June 7, 2012
Set up by the Charles Darwin Trust (which was created by Darwin’s descendants), Darwin Inspired is an educational resource for teachers and children. From the website:
Charles Darwin’s home – Down House, Kent. 23 Aug, 2006
The Charles Darwin Trust uses the intellectual and cultural heritage of Darwin, through his approach to science and his work at Down House and in the immediate countryside, to inspire a deeper understanding of the natural world.
We aim to:
- promote a real understanding of the natural world to ensure that biodiversity and life on earth survive
- improve and extend science literacy and the understanding of science
- use Darwin Inspired teaching and learning to promote excellence in science education
- enhance the understanding of Darwin’s historical and contemporary significance.
We achieve this through research and development of Darwin Inspired education materials, and through developing programmes for teachers and schools. These programmes are delivered through collaboration with major organisations and at Down House.
We aspire to improve public access on the web to the whole Darwin heritage. We are playing a leading role, with English Heritage and the Natural History Museum, in developing proposals for collaboration between all the main holders of Darwin material.
October 26, 2011
In a move to coincide with Open Access Week, The Royal Society of London has made its scientific journal archive available for free, FOR EVER!
Professor Uta Frith FRS, Chair of the Royal Society library committee, said: “I’m delighted that the Royal Society is continuing to increase access to its wonderful resources by opening up its publishing archives. The release of these papers opens a fascinating window on the history of scientific progress over the last few centuries and will be of interest to anybody who wants to understand how science has evolved since the days of the Royal Society’s foundation.”
Treasures in the archive include Isaac Newton’s first published scientific paper, geological work by a young Charles Darwin, and Benjamin Franklin’s celebrated account of his electrical kite experiment. And nestling amongst these illustrious papers, readers willing to delve a little deeper into the archive may find some undiscovered gems from the dawn of the scientific revolution – including accounts of monstrous calves, grisly tales of students being struck by lightning, and early experiments on to how to cool drinks “without the Help of Snow, Ice, Haile, Wind or Niter, and That at Any Time of the Year.”
Henry Oldenburg writes in his introduction to the first edition: “…it is therefore thought fit to employ the Press, as the most proper way to gratify those, whose…delight in the advancement of Learning and profitable Discoveries, doth entitle them to the knowledge of what this Kingdom, or other parts of the World, do, from time to time, afford…”, going on to state that potential contributors are: “…invited and encouraged to search, try, and find out new things, impart their knowledge to one another, and contribute what they can to the Grand design of improving natural knowledge, and perfecting all Philosophical Arts, and Sciences.”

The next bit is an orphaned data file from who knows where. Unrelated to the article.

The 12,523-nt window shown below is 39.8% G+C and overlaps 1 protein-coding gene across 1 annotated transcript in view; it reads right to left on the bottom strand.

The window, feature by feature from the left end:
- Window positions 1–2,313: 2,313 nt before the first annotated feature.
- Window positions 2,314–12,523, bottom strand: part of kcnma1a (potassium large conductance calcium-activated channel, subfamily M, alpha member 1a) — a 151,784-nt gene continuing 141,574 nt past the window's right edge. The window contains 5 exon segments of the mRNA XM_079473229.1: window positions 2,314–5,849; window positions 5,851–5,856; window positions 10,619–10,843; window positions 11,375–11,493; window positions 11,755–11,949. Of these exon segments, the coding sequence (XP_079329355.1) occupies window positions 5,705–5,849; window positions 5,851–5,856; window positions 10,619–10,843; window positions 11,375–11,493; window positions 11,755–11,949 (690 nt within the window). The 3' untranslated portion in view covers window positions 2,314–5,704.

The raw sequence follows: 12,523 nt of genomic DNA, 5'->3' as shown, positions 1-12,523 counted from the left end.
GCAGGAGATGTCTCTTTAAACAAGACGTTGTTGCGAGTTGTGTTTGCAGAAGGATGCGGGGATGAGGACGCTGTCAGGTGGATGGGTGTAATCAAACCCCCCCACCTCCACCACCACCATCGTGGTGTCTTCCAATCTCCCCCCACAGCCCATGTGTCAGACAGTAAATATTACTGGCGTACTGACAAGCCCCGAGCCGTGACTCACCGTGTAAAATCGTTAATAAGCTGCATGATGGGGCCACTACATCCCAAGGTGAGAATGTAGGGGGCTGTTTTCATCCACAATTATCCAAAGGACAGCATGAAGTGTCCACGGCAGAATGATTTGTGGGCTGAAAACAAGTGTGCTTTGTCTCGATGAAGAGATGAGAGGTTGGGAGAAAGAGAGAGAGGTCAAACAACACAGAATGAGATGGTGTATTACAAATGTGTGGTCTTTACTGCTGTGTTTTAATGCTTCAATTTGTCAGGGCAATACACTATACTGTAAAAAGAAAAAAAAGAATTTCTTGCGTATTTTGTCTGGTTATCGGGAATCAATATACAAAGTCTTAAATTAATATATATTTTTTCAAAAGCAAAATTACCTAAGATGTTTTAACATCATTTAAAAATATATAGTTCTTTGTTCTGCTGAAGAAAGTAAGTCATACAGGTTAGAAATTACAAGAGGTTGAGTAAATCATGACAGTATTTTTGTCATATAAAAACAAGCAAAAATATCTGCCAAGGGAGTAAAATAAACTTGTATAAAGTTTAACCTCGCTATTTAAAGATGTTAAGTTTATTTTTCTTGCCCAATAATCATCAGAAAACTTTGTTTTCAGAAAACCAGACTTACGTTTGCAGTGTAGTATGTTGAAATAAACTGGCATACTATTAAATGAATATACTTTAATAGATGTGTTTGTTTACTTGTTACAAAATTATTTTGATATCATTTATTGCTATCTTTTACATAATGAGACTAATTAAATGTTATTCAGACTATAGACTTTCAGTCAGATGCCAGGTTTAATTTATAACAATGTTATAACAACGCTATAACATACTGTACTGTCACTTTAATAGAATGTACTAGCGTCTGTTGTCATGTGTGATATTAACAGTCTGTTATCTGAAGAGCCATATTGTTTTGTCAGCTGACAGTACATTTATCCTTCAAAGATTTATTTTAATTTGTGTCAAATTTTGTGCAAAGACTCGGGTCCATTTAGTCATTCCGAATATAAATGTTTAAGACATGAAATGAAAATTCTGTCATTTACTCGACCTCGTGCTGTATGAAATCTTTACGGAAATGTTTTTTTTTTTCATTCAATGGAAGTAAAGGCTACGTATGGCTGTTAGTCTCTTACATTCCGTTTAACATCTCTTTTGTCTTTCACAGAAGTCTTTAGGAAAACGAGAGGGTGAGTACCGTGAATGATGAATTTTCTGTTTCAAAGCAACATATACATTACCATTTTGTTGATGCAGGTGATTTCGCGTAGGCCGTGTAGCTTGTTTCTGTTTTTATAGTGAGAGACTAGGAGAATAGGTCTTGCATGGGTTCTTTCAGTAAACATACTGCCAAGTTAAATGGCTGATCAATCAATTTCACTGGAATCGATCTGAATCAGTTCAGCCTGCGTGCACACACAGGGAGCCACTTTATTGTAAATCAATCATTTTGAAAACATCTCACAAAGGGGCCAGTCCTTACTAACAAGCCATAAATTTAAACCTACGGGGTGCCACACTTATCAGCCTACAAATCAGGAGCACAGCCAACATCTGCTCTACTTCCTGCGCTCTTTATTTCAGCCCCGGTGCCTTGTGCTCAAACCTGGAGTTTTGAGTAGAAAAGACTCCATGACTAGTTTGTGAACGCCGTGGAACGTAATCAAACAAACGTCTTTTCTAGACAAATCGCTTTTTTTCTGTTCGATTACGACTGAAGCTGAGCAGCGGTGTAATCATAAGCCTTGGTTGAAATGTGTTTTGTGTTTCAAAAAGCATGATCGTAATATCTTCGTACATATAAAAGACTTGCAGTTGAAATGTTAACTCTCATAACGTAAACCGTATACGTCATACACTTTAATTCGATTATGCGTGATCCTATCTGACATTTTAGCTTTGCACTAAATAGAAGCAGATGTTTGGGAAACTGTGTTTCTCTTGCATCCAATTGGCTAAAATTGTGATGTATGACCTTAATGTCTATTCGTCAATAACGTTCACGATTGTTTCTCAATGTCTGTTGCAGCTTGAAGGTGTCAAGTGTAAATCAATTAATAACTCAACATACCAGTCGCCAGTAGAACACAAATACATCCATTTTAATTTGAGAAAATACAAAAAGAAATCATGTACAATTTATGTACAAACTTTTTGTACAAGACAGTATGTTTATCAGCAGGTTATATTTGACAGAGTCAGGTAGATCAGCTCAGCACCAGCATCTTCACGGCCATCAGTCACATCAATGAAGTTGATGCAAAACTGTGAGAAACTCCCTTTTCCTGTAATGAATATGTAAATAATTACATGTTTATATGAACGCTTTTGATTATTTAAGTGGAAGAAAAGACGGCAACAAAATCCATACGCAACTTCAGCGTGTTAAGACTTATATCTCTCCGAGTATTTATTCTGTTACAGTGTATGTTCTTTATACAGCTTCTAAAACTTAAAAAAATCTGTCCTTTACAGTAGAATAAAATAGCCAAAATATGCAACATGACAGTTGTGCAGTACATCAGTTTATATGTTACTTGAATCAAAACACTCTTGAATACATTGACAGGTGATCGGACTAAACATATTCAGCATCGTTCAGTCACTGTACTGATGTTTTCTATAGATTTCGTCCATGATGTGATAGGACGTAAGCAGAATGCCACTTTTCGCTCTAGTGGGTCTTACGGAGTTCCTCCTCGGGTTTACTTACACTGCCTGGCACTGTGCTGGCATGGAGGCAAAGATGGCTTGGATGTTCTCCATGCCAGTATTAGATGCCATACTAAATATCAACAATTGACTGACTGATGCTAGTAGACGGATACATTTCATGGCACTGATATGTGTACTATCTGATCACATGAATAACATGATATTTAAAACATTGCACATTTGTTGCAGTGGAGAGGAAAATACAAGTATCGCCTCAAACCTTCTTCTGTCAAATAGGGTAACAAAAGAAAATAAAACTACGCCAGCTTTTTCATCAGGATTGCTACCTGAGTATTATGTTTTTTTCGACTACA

Read the complete article at The Royal Society, and begin exploring fully searchable online archive. (Only articles over 70 years old are available free)
July 15, 2011
In the following video (click on link below) you can see the VPRO Beagle expedition as viewed through the eyes of Redmond O’Hanlon, with input from Sarah Darwin. Narrated in English by Redmond O’Hanlon. (50 min.)
May 21, 2011
Not the Galapagos…
The Darwin Archipelago–The Naturalist’s Career Beyond Origin of Species is a new book by Steve Jones, in which he examines Darwin’s lesser known works in biology. From the publisher (Yale University Press):
Charles Darwin is of course best known for The Voyage of the Beagle and The Origin of Species. But he produced many other books over his long career, exploring specific aspects of the theory of evolution by natural selection in greater depth. The eminent evolutionary biologist Steve Jones uses these lesser-known works as springboards to examine how their essential ideas have generated whole fields of modern biology.
Earthworms helped found modern soil science, Expression of the Emotions helped found comparative psychology, and Self-Fertilization and Forms of Flowers were important early works on the origin of sex. Through this delightful introduction to Darwin’s oeuvre, one begins to see Darwin’s role in biology as resembling Einstein’s in physics: he didn’t have one brilliant idea but many and in fact made some seminal contribution to practically every field of evolutionary study. Though these lesser-known works may seem disconnected, Jones points out that they all share a common theme: the power of small means over time to produce gigantic ends. Called a “world of wonders” by the Times of London, The Darwin Archipelago will expand any reader’s view of Darwin’s genius and will demonstrate how all of biology, like life itself, descends from a common ancestor†.
And the NCSE is offering a free preview.
† “…all of biology, like life itself, descends from a common ancestor.” Really? All of biology? A cute turn of phrase, but not true.
April 2, 2011
The 34th edition of the Carnival of Evolution is up at Quintessence of Dust. Visit now if you are interested in ‘junk DNA‘, complexity, perfection, variation, co-operation, willies and more (or less).